California group critiques Comcast's low-income service

In order to acquire NBCUniversal in 2011, Comcast created a special low-income Internet service, which they called Internet Essentials. It offered 5Mbps download and 1Mbps upload speeds and a computer for $150 – on paper a pretty good deal.

However, the California Emerging Technology Fund (CETF) found that in that state only 11 percent – some 35,205 households out of 313,000 eligible – have signed up for the service. “At that rate,” said CETF, “it would take another decade for Comcast to reach just half of the currently-eligible population.”

The reason is the lengthy, onerous and sometimes misleading sign-up procedure.

According to the CETF, “The application process often takes 2-3 months, far too long for customers who are skeptical about the product in the first place, and have other pressing demands on their budgets.”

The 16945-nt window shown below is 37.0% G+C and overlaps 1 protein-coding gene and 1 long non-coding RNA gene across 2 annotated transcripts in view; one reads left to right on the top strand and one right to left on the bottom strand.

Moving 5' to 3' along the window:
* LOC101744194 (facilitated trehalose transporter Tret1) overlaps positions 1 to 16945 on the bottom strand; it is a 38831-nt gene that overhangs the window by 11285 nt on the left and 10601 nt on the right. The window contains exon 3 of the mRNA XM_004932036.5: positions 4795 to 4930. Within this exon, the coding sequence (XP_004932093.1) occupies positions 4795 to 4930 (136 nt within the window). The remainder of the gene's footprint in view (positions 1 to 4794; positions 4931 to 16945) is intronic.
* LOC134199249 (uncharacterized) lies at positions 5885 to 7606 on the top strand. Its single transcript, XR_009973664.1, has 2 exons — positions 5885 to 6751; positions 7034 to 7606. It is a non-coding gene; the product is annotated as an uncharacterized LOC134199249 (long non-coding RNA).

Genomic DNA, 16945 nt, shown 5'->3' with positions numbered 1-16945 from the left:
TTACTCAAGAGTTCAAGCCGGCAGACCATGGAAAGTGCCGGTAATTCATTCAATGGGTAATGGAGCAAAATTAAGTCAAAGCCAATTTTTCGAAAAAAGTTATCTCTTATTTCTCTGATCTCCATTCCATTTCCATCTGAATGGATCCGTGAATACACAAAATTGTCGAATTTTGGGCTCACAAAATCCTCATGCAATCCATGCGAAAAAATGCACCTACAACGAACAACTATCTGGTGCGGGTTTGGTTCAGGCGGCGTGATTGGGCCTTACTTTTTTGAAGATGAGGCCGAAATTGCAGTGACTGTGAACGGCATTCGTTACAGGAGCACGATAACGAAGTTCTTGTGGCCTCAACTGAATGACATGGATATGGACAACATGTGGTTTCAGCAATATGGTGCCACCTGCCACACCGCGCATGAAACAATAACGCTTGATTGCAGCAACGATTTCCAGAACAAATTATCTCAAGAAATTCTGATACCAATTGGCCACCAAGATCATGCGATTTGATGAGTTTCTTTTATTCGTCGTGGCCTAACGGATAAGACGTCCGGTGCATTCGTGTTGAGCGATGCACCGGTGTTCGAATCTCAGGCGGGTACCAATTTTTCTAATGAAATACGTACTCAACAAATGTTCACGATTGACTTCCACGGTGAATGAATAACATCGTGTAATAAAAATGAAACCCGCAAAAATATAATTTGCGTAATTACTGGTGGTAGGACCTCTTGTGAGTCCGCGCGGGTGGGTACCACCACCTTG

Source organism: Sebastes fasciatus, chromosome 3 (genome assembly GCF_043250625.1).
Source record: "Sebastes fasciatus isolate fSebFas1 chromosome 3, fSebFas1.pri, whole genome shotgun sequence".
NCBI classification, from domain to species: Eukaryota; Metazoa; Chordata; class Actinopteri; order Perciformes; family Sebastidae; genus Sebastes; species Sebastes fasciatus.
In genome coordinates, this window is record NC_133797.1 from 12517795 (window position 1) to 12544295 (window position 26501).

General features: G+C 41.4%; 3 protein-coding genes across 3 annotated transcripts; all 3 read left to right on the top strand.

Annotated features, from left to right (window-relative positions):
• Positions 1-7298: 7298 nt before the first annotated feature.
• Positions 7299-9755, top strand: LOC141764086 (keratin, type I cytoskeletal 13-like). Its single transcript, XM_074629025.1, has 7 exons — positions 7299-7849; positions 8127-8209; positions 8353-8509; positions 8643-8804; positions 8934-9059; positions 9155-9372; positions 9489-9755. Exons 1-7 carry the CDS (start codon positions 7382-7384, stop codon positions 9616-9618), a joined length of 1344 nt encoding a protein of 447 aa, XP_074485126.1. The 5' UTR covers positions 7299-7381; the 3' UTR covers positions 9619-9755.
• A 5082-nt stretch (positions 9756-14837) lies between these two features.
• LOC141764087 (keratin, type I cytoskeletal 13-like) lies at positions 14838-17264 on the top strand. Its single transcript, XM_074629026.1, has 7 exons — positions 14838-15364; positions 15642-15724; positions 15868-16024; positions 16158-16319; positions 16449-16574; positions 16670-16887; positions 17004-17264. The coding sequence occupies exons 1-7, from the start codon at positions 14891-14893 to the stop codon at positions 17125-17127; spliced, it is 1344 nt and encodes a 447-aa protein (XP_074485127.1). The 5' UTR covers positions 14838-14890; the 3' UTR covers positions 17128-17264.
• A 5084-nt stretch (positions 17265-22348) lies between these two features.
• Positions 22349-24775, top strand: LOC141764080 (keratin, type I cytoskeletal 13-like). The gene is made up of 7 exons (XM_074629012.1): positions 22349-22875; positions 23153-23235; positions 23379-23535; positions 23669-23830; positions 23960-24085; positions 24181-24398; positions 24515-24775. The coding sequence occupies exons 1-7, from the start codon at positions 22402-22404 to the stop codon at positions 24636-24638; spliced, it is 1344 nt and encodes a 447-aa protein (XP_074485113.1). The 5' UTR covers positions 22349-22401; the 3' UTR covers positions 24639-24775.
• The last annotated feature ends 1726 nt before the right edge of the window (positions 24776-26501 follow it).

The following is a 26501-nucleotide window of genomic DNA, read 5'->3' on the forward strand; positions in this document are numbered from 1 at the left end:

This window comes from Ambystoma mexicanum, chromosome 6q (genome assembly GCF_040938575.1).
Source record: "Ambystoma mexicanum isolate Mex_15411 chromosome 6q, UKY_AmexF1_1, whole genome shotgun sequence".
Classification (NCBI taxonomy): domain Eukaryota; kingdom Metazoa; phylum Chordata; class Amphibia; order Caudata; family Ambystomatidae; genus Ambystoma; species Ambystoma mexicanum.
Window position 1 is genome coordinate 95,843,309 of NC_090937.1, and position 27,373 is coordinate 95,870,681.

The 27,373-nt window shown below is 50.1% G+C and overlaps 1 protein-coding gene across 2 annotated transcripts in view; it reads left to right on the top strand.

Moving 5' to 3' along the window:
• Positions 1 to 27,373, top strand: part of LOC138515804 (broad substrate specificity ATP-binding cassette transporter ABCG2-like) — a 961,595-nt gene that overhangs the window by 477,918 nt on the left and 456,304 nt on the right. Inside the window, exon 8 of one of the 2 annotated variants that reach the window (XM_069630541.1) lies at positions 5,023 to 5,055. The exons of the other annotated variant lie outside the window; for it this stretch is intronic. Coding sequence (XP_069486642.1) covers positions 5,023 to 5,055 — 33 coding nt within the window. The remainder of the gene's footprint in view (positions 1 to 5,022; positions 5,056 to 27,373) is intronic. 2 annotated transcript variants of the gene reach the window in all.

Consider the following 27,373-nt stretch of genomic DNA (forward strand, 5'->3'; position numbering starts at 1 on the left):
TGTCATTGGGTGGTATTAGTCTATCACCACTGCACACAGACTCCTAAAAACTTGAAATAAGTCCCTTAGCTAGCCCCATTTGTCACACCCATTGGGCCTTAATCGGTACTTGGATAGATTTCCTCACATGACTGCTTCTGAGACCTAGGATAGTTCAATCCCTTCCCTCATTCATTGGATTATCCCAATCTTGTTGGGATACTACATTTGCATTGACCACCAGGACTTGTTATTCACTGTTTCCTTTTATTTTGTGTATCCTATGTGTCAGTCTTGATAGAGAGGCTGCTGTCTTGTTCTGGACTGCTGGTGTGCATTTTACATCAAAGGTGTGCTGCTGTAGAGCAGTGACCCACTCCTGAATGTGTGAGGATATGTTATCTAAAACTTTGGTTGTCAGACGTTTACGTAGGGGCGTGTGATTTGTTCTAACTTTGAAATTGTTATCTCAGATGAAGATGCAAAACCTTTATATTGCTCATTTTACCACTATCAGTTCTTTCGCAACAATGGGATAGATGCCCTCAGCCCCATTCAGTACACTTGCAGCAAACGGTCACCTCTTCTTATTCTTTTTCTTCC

Moreover, “Many low-income residents do not have Social Security Numbers (SSNs) and are required to travel long distances to verify their identities because Comcast has closed many of its regional offices.”

Even worse, though, is that Comcast violated program rules by demanding credit checks – which often worsened applicants’ credit ratings – or by, in some cases, asking for $150 to avoid a credit check.

CETF recommends a series of changes to make the service more universal and accessible, such as: Include all low-income households; and, set performance goals establish an advisory oversight committee.

Speed Matters believes that all U.S. families should have access to the Internet, and that low-income should not be a barrier.

California Emerging Technology Fund (CETF)

California Emerging Technology Fund and Partners Urge FCC to Hold Comcast Accountable
(Jul. 22, 2014)

Comcast’s Internet for the poor too hard to sign up for, advocates say (Ars Technica, Jul. 23, 2014)